As for the guy who brought all this to the fore: to the extent that Snowden revealed lawbreaking on the part of the Federal Government, he is a whistleblower, and should be afforded immunity from prosecution. But to the extent that he exposed legal, covert US operations abroad, he is a traitor, and should be captured and tried.
Searches and seizures of Americans’ private, personal phone records are undoubtedly subject to 4th am. protections – and the NSA clearly violated the balance between liberty and security elaborated by the US Supreme Ct.
But Angela Merkel, bless her soul, is not a US citizen or resident and is not entitled to protections under the US Bill of Rights. Eavesdropping on allied heads of state may be an awesomely stupid policy, but it is a legitimate policy choice, and well within the ambit of the US executive branch. Snowden, thus, did his country a great service in revealing lawbreaking on the part of its executive branch; he did a great disservice in exposing legal and legitimate covert operations abroad.
I close enigmatically with Lincoln’s not-famous-enough dalliance with the Writ of Habeus Corpus. An ancient common-law right, “Habeus Corpus” is a Latin term meaning “show me the body” – a demand by a court of an executive, to produce someone they’re holding and explain why holding them seems like a swell idea. “The Writ” isnt like other rights – it’s special. Unlike the rights of speech, assembly, religion, counsel, jury, etc., all of which got tabled in the summer of 1787, and only became law with the rest of the Bill of Rights a few years later, The Writ made it into the body of the Constitution itself (Art I Sect. 9). – And for good reason: every other right you have depends upon a writ of habeus corpus to actually get before a judge to complain about the executive who done you wrong.
Less than 2 months after his inauguration, Lincoln suspended The Writ – denying some prisoners the right to appear before an impartial magistrate – that they might be held Gitmo style, without a day in court or a judge to say boo. This suspension was limited in scope, applying only to a small part of Maryland. But it came at a critical moment of the Civil War: Maryland was at risk of falling into Confederate hands. The Union Army captured and held several pro-Confederate Maryland Militiamen and, relying on Lincoln’s suspension of The Writ, refused to bring them before a judge.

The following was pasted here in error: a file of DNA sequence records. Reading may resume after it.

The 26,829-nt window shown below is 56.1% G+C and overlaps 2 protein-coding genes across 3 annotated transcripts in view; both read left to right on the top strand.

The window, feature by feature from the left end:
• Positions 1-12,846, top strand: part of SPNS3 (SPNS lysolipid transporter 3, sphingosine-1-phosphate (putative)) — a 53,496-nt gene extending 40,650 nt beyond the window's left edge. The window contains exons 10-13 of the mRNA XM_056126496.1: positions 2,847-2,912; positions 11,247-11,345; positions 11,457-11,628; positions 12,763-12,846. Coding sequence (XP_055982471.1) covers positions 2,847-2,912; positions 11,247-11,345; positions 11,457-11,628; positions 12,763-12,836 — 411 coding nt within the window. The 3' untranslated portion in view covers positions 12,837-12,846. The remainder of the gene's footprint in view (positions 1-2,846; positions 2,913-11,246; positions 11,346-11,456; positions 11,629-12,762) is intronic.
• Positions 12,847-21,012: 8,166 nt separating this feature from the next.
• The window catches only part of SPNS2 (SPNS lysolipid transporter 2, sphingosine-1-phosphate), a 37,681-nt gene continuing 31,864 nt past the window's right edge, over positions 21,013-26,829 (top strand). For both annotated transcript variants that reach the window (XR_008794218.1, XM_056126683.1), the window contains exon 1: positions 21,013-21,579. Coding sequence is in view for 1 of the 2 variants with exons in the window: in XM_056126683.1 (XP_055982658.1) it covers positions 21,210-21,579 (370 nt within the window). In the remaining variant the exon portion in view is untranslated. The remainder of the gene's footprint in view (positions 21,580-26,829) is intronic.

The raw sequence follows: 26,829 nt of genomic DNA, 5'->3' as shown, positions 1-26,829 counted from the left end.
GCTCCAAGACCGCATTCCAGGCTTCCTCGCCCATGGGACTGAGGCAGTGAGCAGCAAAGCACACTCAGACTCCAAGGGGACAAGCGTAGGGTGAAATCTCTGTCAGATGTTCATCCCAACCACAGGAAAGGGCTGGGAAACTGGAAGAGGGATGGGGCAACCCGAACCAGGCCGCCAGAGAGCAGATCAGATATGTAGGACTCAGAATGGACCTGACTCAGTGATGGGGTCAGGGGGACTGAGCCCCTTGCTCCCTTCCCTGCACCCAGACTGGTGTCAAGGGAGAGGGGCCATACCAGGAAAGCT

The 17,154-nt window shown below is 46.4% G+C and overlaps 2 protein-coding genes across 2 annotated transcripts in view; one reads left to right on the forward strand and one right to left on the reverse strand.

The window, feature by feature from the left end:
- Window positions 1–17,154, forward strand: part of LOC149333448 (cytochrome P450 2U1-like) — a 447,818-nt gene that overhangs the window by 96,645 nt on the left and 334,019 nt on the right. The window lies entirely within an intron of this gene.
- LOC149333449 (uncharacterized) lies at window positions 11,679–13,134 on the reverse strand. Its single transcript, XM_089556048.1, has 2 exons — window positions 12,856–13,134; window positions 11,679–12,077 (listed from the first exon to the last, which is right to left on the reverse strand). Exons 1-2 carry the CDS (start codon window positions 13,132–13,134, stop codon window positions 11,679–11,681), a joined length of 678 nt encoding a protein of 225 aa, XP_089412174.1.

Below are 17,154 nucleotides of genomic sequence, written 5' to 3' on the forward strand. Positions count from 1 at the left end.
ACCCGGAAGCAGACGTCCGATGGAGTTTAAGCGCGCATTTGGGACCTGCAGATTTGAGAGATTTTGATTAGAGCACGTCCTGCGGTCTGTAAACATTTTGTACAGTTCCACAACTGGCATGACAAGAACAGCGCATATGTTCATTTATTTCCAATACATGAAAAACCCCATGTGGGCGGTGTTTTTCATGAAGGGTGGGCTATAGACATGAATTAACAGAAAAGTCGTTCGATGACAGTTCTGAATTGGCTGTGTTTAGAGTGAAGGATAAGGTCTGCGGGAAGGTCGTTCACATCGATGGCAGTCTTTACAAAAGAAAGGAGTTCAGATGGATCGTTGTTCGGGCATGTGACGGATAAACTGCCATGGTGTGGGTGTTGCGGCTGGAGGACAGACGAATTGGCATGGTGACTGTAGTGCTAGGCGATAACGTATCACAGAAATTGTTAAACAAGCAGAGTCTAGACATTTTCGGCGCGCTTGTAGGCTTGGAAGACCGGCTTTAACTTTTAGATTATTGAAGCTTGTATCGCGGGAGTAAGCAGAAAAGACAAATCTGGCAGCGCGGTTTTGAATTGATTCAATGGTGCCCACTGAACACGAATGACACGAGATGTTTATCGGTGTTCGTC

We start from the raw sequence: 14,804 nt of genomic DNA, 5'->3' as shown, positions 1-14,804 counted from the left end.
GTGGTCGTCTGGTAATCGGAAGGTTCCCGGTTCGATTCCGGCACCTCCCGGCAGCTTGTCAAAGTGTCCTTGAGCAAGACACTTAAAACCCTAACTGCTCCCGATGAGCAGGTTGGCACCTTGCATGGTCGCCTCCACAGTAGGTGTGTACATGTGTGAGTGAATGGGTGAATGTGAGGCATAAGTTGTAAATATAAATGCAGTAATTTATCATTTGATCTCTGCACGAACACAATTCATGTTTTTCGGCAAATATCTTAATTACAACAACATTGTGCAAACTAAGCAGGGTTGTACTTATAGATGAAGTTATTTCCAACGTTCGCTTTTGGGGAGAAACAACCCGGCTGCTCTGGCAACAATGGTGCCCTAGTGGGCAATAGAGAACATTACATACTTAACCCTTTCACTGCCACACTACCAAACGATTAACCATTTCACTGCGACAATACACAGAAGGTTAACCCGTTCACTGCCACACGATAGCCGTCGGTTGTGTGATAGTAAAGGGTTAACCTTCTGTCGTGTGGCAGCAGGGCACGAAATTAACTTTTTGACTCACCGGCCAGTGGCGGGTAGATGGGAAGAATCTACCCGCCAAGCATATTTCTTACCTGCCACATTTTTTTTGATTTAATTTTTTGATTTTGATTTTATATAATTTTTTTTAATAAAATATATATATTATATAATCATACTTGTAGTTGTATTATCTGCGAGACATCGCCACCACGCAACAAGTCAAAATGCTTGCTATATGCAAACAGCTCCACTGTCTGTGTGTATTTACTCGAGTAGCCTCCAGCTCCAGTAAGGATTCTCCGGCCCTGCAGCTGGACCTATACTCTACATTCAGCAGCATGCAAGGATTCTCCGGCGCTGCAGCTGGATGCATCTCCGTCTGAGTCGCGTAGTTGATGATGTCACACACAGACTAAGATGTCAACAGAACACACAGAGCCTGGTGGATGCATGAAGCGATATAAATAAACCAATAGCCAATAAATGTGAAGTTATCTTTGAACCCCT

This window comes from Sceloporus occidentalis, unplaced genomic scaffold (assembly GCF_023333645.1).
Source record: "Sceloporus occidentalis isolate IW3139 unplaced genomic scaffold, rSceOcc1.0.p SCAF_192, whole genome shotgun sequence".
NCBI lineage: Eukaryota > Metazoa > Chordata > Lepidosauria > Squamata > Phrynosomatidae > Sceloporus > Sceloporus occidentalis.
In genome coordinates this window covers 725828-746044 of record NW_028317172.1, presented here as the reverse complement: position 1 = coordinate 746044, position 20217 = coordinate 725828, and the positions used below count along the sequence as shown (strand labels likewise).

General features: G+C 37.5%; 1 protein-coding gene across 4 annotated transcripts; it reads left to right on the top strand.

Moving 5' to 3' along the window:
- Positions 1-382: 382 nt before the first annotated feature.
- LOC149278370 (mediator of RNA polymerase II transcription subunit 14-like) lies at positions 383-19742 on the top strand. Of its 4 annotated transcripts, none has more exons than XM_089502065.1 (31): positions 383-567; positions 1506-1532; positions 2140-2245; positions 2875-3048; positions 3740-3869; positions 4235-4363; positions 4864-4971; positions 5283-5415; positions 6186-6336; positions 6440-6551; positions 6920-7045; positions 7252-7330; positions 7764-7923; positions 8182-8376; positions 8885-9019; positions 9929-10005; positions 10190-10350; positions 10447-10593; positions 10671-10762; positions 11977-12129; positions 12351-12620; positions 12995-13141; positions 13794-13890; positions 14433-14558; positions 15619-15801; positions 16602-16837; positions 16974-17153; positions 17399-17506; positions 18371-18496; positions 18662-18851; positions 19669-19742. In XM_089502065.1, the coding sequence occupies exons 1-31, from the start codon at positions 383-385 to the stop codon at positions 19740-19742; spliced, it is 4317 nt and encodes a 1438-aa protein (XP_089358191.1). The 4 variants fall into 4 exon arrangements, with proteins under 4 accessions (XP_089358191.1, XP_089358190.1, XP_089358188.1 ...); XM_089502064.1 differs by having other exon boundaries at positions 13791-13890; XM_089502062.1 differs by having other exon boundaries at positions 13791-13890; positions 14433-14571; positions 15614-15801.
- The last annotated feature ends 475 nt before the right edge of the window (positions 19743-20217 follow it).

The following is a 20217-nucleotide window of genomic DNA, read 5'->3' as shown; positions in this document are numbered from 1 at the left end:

No less a jurist than US Supreme Court Chief Justice Roger Taney heard the case (sitting not as CJ, but as appellate circuit judge) and decided AGAINST Lincoln – noting that Congress, not the President, has the authority to suspend The Writ, Taney ordered the executive to produce the prisoner. Lincoln ignored the order, and the controversy was soon enough mooted by other events.
In a speech to Congress afterward, Lincoln asked, “Are all the laws, but one, to go unexecuted, and the government itself go to pieces, lest that one be violated?” He would later write, “…the constitution is not in it’s application in all respects the same, in cases of Rebellion or invasion, involving the public Safety, as it is in times of profound peace and public security. The constitution itself makes the distinction; and I can no more be persuaded that the government can constitutionally take no strong measure in time of rebellion, because it can be shown that the same could not be lawfully taken in time of peace, than I can be persuaded that a particular drug is not good medicine for a sick man, because it can be shown to not be good food for a well one.”
In the more civilized parts of the Union, Lincoln is everybody’s favorite president – and he thought the Constitution was not fixed in its meaning, but that the trade-off between liberty and security could swing toward security as circumstance required – and as the president in his discretion determined….
“Those who would sacrifice liberty for security deserve neither” – not Lincoln, but Franklin gets credit for that one-liner. But those were different times….